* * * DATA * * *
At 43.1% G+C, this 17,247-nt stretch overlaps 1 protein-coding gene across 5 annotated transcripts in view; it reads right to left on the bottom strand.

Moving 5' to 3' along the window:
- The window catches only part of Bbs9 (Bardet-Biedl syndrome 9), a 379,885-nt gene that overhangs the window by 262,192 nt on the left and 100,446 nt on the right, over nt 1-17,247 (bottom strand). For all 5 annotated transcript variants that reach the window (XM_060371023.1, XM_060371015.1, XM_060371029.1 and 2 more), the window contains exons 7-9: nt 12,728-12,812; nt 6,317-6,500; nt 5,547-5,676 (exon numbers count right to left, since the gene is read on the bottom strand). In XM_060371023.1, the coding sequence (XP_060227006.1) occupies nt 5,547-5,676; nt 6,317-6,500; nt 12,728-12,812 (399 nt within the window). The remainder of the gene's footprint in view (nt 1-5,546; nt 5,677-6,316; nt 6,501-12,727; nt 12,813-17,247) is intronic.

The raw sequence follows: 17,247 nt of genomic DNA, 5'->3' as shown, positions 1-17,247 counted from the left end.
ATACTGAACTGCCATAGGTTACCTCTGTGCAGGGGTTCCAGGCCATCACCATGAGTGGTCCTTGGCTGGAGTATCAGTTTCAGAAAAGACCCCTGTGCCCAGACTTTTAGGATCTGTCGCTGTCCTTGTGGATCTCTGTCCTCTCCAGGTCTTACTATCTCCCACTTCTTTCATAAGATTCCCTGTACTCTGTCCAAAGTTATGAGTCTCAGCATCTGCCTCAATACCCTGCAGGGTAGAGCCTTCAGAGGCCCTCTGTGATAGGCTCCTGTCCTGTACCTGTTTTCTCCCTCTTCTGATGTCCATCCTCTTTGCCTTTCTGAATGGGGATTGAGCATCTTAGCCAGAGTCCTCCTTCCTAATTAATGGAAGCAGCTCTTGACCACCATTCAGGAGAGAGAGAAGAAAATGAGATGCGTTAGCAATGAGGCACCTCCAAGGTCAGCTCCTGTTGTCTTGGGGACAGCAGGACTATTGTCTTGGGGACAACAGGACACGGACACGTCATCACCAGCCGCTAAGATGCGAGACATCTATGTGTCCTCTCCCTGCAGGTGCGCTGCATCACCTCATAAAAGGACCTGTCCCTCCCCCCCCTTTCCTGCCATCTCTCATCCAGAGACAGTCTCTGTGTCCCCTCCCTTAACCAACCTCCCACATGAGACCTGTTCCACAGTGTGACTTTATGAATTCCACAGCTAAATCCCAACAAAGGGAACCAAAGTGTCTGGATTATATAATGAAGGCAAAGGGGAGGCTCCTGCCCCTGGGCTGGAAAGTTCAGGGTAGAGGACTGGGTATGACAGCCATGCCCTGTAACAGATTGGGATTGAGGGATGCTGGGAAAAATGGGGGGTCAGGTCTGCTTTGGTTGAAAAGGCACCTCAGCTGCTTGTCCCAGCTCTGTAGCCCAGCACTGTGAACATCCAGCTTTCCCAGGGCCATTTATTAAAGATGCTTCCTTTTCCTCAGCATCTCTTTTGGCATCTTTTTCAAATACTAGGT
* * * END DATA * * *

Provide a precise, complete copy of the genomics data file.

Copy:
At 43.1% G+C, this 17,247-nt stretch overlaps 1 protein-coding gene across 5 annotated transcripts in view; it reads right to left on the bottom strand.

Moving 5' to 3' along the window:
- The window catches only part of Bbs9 (Bardet-Biedl syndrome 9), a 379,885-nt gene that overhangs the window by 262,192 nt on the left and 100,446 nt on the right, over nt 1-17,247 (bottom strand). For all 5 annotated transcript variants that reach the window (XM_060371023.1, XM_060371015.1, XM_060371029.1 and 2 more), the window contains exons 7-9: nt 12,728-12,812; nt 6,317-6,500; nt 5,547-5,676 (exon numbers count right to left, since the gene is read on the bottom strand). In XM_060371023.1, the coding sequence (XP_060227006.1) occupies nt 5,547-5,676; nt 6,317-6,500; nt 12,728-12,812 (399 nt within the window). The remainder of the gene's footprint in view (nt 1-5,546; nt 5,677-6,316; nt 6,501-12,727; nt 12,813-17,247) is intronic.

The raw sequence follows: 17,247 nt of genomic DNA, 5'->3' as shown, positions 1-17,247 counted from the left end.
ATACTGAACTGCCATAGGTTACCTCTGTGCAGGGGTTCCAGGCCATCACCATGAGTGGTCCTTGGCTGGAGTATCAGTTTCAGAAAAGACCCCTGTGCCCAGACTTTTAGGATCTGTCGCTGTCCTTGTGGATCTCTGTCCTCTCCAGGTCTTACTATCTCCCACTTCTTTCATAAGATTCCCTGTACTCTGTCCAAAGTTATGAGTCTCAGCATCTGCCTCAATACCCTGCAGGGTAGAGCCTTCAGAGGCCCTCTGTGATAGGCTCCTGTCCTGTACCTGTTTTCTCCCTCTTCTGATGTCCATCCTCTTTGCCTTTCTGAATGGGGATTGAGCATCTTAGCCAGAGTCCTCCTTCCTAATTAATGGAAGCAGCTCTTGACCACCATTCAGGAGAGAGAGAAGAAAATGAGATGCGTTAGCAATGAGGCACCTCCAAGGTCAGCTCCTGTTGTCTTGGGGACAGCAGGACTATTGTCTTGGGGACAACAGGACACGGACACGTCATCACCAGCCGCTAAGATGCGAGACATCTATGTGTCCTCTCCCTGCAGGTGCGCTGCATCACCTCATAAAAGGACCTGTCCCTCCCCCCCCTTTCCTGCCATCTCTCATCCAGAGACAGTCTCTGTGTCCCCTCCCTTAACCAACCTCCCACATGAGACCTGTTCCACAGTGTGACTTTATGAATTCCACAGCTAAATCCCAACAAAGGGAACCAAAGTGTCTGGATTATATAATGAAGGCAAAGGGGAGGCTCCTGCCCCTGGGCTGGAAAGTTCAGGGTAGAGGACTGGGTATGACAGCCATGCCCTGTAACAGATTGGGATTGAGGGATGCTGGGAAAAATGGGGGGTCAGGTCTGCTTTGGTTGAAAAGGCACCTCAGCTGCTTGTCCCAGCTCTGTAGCCCAGCACTGTGAACATCCAGCTTTCCCAGGGCCATTTATTAAAGATGCTTCCTTTTCCTCAGCATCTCTTTTGGCATCTTTTTCAAATACTAGGT